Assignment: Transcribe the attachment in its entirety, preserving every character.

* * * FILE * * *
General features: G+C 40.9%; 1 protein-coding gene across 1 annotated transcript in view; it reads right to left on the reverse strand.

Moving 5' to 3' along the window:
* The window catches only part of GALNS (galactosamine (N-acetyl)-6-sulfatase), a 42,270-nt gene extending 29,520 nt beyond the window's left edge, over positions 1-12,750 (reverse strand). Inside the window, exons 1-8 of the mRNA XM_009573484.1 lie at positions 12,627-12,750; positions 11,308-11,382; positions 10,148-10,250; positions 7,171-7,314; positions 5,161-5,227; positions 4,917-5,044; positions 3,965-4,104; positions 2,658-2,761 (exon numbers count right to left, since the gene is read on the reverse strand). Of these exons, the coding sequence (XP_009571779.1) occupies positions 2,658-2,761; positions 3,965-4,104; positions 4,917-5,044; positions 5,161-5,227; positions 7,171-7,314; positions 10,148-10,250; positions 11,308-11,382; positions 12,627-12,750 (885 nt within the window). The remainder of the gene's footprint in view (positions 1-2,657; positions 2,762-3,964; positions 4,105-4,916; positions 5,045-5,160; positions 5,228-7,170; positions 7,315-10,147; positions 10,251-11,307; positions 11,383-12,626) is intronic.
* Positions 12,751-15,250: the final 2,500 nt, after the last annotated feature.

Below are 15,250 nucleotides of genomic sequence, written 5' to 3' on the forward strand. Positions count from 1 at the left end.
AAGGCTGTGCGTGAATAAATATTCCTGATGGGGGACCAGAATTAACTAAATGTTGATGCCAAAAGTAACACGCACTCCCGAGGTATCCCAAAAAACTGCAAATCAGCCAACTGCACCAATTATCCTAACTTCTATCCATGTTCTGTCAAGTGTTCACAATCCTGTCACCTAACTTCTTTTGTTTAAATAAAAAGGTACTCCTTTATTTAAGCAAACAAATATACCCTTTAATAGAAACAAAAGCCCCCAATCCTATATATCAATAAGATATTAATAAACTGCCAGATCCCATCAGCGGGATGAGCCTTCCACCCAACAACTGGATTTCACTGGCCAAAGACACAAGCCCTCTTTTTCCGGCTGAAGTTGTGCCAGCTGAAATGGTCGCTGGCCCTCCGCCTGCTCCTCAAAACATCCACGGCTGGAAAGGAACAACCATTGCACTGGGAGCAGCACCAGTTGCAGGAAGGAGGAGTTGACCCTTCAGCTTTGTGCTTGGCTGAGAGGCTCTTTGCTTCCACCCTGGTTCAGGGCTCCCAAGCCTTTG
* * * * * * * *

General features: G+C 40.9%; 1 protein-coding gene across 1 annotated transcript in view; it reads right to left on the reverse strand.

Moving 5' to 3' along the window:
* The window catches only part of GALNS (galactosamine (N-acetyl)-6-sulfatase), a 42,270-nt gene extending 29,520 nt beyond the window's left edge, over positions 1-12,750 (reverse strand). Inside the window, exons 1-8 of the mRNA XM_009573484.1 lie at positions 12,627-12,750; positions 11,308-11,382; positions 10,148-10,250; positions 7,171-7,314; positions 5,161-5,227; positions 4,917-5,044; positions 3,965-4,104; positions 2,658-2,761 (exon numbers count right to left, since the gene is read on the reverse strand). Of these exons, the coding sequence (XP_009571779.1) occupies positions 2,658-2,761; positions 3,965-4,104; positions 4,917-5,044; positions 5,161-5,227; positions 7,171-7,314; positions 10,148-10,250; positions 11,308-11,382; positions 12,627-12,750 (885 nt within the window). The remainder of the gene's footprint in view (positions 1-2,657; positions 2,762-3,964; positions 4,105-4,916; positions 5,045-5,160; positions 5,228-7,170; positions 7,315-10,147; positions 10,251-11,307; positions 11,383-12,626) is intronic.
* Positions 12,751-15,250: the final 2,500 nt, after the last annotated feature.

Below are 15,250 nucleotides of genomic sequence, written 5' to 3' on the forward strand. Positions count from 1 at the left end.
AAGGCTGTGCGTGAATAAATATTCCTGATGGGGGACCAGAATTAACTAAATGTTGATGCCAAAAGTAACACGCACTCCCGAGGTATCCCAAAAAACTGCAAATCAGCCAACTGCACCAATTATCCTAACTTCTATCCATGTTCTGTCAAGTGTTCACAATCCTGTCACCTAACTTCTTTTGTTTAAATAAAAAGGTACTCCTTTATTTAAGCAAACAAATATACCCTTTAATAGAAACAAAAGCCCCCAATCCTATATATCAATAAGATATTAATAAACTGCCAGATCCCATCAGCGGGATGAGCCTTCCACCCAACAACTGGATTTCACTGGCCAAAGACACAAGCCCTCTTTTTCCGGCTGAAGTTGTGCCAGCTGAAATGGTCGCTGGCCCTCCGCCTGCTCCTCAAAACATCCACGGCTGGAAAGGAACAACCATTGCACTGGGAGCAGCACCAGTTGCAGGAAGGAGGAGTTGACCCTTCAGCTTTGTGCTTGGCTGAGAGGCTCTTTGCTTCCACCCTGGTTCAGGGCTCCCAAGCCTTTG